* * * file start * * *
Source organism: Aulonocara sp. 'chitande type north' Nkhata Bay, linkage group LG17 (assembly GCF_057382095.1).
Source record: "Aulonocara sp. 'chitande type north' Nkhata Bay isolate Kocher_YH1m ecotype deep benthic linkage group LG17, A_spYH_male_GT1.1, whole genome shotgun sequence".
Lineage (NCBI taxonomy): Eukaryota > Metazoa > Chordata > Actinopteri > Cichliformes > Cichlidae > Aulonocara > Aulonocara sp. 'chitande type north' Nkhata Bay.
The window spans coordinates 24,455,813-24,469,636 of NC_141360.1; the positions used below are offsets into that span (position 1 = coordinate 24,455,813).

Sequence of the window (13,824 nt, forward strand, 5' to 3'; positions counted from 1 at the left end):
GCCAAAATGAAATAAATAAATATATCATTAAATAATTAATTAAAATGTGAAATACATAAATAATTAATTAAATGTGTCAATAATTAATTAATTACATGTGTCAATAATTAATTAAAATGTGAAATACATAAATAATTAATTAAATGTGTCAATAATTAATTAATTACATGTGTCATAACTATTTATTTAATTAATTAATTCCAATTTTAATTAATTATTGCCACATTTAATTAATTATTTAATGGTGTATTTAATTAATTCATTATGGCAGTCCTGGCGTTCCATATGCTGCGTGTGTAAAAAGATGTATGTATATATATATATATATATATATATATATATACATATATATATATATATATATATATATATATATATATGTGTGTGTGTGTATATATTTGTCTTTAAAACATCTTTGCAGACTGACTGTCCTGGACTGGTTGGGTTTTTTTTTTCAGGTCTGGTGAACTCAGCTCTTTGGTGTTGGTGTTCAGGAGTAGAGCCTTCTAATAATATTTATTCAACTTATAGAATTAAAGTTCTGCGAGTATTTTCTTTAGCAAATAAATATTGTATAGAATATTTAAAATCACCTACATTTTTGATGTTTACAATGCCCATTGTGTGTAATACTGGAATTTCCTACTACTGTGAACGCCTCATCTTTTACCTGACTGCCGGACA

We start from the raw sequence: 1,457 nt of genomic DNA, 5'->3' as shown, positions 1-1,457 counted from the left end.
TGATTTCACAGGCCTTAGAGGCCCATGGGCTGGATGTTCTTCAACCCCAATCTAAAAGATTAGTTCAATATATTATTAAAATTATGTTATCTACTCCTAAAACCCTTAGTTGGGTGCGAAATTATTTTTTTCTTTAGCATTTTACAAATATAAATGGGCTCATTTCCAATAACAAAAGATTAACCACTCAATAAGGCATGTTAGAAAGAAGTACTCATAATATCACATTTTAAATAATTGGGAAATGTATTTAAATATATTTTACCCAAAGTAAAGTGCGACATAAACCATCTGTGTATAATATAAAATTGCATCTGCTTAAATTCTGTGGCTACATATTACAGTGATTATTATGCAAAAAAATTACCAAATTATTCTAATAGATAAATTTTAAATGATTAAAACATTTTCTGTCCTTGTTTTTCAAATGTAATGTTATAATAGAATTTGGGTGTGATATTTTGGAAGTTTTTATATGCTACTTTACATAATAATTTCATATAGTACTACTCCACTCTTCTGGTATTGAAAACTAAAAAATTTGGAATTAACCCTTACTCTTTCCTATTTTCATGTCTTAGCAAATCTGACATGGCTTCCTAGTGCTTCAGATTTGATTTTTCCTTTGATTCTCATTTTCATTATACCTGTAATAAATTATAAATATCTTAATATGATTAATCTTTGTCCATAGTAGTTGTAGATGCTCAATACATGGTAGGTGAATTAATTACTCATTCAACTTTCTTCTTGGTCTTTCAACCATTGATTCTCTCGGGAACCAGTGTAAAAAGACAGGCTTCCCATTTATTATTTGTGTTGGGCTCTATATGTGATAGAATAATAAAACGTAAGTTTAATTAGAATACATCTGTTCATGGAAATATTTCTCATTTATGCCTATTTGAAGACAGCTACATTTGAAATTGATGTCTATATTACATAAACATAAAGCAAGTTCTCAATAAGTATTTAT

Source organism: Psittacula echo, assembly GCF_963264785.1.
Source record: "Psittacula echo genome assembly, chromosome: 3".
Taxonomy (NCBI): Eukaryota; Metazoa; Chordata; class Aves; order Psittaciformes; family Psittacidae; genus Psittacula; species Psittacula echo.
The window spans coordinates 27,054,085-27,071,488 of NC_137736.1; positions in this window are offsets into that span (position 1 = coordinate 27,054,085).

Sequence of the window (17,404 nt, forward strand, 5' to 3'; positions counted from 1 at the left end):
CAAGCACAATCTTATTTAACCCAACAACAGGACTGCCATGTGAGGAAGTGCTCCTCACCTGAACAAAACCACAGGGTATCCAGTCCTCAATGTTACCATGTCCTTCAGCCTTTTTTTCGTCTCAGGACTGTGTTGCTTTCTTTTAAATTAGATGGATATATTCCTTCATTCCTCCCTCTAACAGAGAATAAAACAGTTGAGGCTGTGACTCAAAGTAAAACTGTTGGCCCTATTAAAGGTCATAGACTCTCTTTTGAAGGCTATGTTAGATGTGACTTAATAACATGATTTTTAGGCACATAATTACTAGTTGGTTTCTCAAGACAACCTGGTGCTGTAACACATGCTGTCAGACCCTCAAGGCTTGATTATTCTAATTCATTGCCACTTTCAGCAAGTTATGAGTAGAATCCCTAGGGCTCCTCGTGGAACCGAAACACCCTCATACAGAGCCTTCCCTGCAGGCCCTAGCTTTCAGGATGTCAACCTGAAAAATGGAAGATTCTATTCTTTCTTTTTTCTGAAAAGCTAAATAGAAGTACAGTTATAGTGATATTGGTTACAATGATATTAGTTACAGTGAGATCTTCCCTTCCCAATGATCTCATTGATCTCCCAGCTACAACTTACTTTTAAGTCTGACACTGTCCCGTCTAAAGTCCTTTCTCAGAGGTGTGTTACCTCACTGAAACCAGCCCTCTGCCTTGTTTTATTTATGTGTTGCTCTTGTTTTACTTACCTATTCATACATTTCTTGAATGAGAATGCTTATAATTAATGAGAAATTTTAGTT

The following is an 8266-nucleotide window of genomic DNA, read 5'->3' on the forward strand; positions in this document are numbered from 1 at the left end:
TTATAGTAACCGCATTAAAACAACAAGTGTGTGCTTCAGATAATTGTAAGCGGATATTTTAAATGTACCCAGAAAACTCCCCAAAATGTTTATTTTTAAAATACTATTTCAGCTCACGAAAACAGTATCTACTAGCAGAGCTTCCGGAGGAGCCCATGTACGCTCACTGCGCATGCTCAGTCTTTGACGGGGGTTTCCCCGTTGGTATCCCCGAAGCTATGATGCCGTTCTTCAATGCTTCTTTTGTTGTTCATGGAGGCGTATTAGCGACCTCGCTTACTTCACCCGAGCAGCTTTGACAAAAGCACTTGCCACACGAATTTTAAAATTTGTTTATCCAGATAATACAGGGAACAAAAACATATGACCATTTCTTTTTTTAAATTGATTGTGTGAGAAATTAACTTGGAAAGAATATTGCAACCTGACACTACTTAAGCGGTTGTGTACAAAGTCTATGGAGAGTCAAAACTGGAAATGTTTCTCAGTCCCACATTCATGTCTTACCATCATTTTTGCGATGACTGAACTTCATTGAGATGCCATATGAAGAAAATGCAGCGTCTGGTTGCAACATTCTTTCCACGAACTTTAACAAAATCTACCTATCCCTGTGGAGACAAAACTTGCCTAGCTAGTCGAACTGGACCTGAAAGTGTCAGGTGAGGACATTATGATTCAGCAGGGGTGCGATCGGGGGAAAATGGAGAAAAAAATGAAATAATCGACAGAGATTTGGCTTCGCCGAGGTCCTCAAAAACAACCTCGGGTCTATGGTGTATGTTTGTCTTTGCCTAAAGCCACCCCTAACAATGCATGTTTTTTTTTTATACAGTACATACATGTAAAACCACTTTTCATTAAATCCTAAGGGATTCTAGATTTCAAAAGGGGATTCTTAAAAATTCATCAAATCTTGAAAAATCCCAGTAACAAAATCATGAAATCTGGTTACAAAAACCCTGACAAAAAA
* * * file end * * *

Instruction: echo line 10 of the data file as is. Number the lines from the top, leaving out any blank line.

Source record: "Psittacula echo genome assembly, chromosome: 3".